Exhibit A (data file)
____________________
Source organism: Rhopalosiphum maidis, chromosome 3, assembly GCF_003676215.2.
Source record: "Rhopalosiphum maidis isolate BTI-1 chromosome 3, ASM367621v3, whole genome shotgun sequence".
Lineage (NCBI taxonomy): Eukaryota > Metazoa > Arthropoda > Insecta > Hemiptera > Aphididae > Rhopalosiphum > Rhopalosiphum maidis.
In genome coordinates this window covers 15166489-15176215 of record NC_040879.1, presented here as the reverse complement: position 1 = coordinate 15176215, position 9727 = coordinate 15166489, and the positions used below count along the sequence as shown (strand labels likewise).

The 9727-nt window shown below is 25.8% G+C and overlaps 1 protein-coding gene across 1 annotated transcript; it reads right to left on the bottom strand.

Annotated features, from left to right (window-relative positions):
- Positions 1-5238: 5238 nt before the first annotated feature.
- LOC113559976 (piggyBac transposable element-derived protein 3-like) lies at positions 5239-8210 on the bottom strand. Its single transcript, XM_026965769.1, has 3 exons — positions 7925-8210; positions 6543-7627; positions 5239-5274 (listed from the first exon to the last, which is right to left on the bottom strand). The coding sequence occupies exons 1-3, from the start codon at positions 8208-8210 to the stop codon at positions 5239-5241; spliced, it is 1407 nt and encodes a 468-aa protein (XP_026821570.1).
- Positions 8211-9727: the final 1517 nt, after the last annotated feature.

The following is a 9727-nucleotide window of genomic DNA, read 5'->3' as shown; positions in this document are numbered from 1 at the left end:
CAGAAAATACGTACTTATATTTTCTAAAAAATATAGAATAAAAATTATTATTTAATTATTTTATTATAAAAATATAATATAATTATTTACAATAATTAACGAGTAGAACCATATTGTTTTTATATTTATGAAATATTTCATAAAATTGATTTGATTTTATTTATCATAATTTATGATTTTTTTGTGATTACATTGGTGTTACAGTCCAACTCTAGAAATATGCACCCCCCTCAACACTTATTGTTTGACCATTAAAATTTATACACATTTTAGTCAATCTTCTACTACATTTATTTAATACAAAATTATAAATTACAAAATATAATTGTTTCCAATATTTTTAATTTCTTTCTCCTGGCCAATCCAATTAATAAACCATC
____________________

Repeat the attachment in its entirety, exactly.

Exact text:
Source organism: Rhopalosiphum maidis, chromosome 3, assembly GCF_003676215.2.
Source record: "Rhopalosiphum maidis isolate BTI-1 chromosome 3, ASM367621v3, whole genome shotgun sequence".
Lineage (NCBI taxonomy): Eukaryota > Metazoa > Arthropoda > Insecta > Hemiptera > Aphididae > Rhopalosiphum > Rhopalosiphum maidis.
In genome coordinates this window covers 15166489-15176215 of record NC_040879.1, presented here as the reverse complement: position 1 = coordinate 15176215, position 9727 = coordinate 15166489, and the positions used below count along the sequence as shown (strand labels likewise).

The 9727-nt window shown below is 25.8% G+C and overlaps 1 protein-coding gene across 1 annotated transcript; it reads right to left on the bottom strand.

Annotated features, from left to right (window-relative positions):
- Positions 1-5238: 5238 nt before the first annotated feature.
- LOC113559976 (piggyBac transposable element-derived protein 3-like) lies at positions 5239-8210 on the bottom strand. Its single transcript, XM_026965769.1, has 3 exons — positions 7925-8210; positions 6543-7627; positions 5239-5274 (listed from the first exon to the last, which is right to left on the bottom strand). The coding sequence occupies exons 1-3, from the start codon at positions 8208-8210 to the stop codon at positions 5239-5241; spliced, it is 1407 nt and encodes a 468-aa protein (XP_026821570.1).
- Positions 8211-9727: the final 1517 nt, after the last annotated feature.

The following is a 9727-nucleotide window of genomic DNA, read 5'->3' as shown; positions in this document are numbered from 1 at the left end:
CAGAAAATACGTACTTATATTTTCTAAAAAATATAGAATAAAAATTATTATTTAATTATTTTATTATAAAAATATAATATAATTATTTACAATAATTAACGAGTAGAACCATATTGTTTTTATATTTATGAAATATTTCATAAAATTGATTTGATTTTATTTATCATAATTTATGATTTTTTTGTGATTACATTGGTGTTACAGTCCAACTCTAGAAATATGCACCCCCCTCAACACTTATTGTTTGACCATTAAAATTTATACACATTTTAGTCAATCTTCTACTACATTTATTTAATACAAAATTATAAATTACAAAATATAATTGTTTCCAATATTTTTAATTTCTTTCTCCTGGCCAATCCAATTAATAAACCATC